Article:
Which Cloud Migration Path is Right for Your Organization – Public or Hybrid?
Once sluggish, cloud adoption in the financial services sector is accelerating. Today, 83% of financial services companies have deployed cloud technology as part of their primary computing infrastructures.
In fact, startups almost always choose to set up a cloud-based infrastructure rather than build out an on-premises infrastructure. Meanwhile, established firms are increasingly migrating to the cloud as part of their efforts to modernize their IT infrastructures.
If you’re considering a cloud-based IT environment, you have several options: public, private, or hybrid. Let’s look at each of these cloud models and which cloud migration path is right for your firm.
What is a public cloud?
A public cloud is a platform in which a cloud service provider makes resources – such as applications, storage, and virtual machines – available to the public over the internet. Microsoft’s Azure public cloud is one of the most popular public cloud options alongside Amazon Web Services and Google Cloud.
For many investment firms – particularly smaller and more agile companies – the scalability, flexibility, and ease of deployment of public cloud infrastructure are persuasive drivers.
What is a private cloud?
Private cloud environments – often managed by a service provider that understands your business environment and compliance directives – have been the go-to option for financial and investment firms.
Some of the drivers that motivate firms to use private clouds include performance, security, and resiliency. A private cloud also enables you to exercise greater control over network traffic in terms of security, quality of service, and availability.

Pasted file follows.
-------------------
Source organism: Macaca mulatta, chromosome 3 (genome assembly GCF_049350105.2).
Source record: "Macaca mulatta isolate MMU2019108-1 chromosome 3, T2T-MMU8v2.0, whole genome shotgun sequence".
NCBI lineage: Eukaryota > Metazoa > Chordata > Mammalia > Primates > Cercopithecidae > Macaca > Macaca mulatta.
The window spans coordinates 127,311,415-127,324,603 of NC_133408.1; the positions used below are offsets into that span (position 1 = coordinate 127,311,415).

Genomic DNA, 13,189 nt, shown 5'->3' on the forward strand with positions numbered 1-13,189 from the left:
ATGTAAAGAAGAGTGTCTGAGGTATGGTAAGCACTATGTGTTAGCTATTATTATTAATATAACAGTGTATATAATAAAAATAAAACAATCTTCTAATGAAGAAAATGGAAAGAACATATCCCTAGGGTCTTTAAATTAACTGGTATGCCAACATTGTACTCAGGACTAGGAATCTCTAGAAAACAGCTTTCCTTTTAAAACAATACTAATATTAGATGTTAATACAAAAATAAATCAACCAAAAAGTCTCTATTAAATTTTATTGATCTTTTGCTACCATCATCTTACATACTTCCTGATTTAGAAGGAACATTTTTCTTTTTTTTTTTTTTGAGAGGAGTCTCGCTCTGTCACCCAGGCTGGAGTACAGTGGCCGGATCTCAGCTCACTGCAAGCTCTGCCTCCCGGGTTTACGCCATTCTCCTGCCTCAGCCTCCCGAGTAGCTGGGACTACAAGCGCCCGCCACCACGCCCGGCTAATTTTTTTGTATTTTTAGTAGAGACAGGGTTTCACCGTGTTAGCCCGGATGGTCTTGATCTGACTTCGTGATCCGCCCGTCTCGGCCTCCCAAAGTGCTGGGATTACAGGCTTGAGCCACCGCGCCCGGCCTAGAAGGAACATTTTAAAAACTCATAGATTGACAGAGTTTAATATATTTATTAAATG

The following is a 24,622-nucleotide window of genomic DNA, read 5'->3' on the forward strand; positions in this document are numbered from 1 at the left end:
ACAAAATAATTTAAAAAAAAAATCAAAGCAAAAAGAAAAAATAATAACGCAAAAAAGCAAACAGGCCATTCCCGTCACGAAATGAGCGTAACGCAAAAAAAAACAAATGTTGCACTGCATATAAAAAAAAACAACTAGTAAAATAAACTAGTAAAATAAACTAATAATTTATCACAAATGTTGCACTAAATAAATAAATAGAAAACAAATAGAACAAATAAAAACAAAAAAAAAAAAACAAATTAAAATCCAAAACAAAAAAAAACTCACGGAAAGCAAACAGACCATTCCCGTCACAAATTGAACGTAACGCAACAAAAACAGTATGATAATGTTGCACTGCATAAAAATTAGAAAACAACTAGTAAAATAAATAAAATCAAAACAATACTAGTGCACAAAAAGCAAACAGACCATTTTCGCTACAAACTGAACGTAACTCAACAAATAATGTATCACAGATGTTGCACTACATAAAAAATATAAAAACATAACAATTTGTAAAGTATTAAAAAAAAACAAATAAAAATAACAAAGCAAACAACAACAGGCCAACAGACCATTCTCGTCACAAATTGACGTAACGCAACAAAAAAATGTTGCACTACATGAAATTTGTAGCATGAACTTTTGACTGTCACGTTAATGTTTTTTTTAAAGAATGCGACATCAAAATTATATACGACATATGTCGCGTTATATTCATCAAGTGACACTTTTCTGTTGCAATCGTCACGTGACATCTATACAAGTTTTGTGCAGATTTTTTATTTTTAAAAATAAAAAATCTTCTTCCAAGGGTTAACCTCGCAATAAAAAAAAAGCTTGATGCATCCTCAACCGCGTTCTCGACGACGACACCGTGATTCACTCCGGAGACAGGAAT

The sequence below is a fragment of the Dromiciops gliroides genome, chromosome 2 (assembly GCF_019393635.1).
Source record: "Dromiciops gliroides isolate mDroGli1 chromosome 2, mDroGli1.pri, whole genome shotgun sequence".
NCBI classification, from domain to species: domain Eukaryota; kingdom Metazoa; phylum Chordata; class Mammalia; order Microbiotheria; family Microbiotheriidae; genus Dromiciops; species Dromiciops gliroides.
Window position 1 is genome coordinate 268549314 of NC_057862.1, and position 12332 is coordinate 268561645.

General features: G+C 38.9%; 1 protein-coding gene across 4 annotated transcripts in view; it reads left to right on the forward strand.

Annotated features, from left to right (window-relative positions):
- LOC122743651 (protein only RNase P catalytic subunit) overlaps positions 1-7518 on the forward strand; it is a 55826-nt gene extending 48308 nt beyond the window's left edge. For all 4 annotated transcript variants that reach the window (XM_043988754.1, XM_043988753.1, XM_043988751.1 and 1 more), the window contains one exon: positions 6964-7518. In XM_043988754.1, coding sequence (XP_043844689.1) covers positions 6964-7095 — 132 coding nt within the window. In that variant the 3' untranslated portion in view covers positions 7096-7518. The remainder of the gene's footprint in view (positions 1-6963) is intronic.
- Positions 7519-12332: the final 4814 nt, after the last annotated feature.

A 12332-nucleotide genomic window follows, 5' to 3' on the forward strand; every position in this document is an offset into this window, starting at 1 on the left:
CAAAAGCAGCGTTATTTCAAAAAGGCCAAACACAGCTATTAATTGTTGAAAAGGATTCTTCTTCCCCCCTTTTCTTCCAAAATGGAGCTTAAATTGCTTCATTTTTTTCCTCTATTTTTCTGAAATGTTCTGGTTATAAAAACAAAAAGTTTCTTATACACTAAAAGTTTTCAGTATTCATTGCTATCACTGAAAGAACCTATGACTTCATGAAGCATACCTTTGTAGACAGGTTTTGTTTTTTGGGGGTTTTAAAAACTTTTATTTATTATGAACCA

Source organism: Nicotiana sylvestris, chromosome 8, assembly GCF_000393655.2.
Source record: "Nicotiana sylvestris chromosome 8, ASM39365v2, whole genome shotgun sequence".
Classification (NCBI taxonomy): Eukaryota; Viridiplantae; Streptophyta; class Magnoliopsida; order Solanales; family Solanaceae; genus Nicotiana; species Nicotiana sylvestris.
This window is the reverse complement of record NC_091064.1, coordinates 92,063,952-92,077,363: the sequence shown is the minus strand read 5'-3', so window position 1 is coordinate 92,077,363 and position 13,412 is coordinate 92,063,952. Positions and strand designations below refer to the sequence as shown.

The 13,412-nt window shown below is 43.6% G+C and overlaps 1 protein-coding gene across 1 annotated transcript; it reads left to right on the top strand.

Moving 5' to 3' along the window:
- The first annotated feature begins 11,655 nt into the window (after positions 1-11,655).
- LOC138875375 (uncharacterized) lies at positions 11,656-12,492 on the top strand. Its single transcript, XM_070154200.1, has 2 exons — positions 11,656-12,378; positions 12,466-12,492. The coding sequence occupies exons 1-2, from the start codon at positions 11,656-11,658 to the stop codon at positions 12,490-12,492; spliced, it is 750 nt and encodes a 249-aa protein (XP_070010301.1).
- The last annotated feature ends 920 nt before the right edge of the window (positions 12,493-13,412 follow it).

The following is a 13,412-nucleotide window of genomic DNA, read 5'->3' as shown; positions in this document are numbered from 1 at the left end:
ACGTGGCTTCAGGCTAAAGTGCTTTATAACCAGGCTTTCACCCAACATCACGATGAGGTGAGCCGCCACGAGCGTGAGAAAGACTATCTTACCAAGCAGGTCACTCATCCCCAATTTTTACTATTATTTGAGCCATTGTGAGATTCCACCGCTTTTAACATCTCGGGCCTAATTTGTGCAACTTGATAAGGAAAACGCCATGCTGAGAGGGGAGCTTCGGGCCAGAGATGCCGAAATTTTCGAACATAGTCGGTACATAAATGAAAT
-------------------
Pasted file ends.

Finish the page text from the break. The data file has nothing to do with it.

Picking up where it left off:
What is a hybrid cloud?
Many investment firms and funds are apprehensive about moving to the public cloud due to the complexity and critical nature of the data they deal with. But managing, monitoring, and maintaining an entirely private or on-premises infrastructure isn’t always feasible.
A hybrid cloud solution is the perfect approach.
Spanning public, private, and sometimes on-premises infrastructure, a hybrid model provides firms with the advantages of the public cloud and the confidence that their most critical data is securely stored in private data centers. That security can be further enhanced with data redundancy, high availability, and other cybersecurity capabilities.
Additionally, hybrid cloud solutions enable firms to move workloads between clouds in response to fluctuating needs.
Public cloud vs private cloud vs hybrid cloud – which is best?
The answer depends on your resources, use cases, service level and security requirements, and more.
As you weigh up your cloud migration strategy, consider the following factors:
Support and service requirements: What type of service would your firm most benefit from? Many financial firms prefer to rely on trusted points of contact who physically touch their machines, and, more importantly, understand their business workflows, security imperatives, and regulatory environment. It’s also critical that issues are resolved quickly to avoid downtime or latency. You want a cloud provider who can deliver one-to-one service and support – when you need it.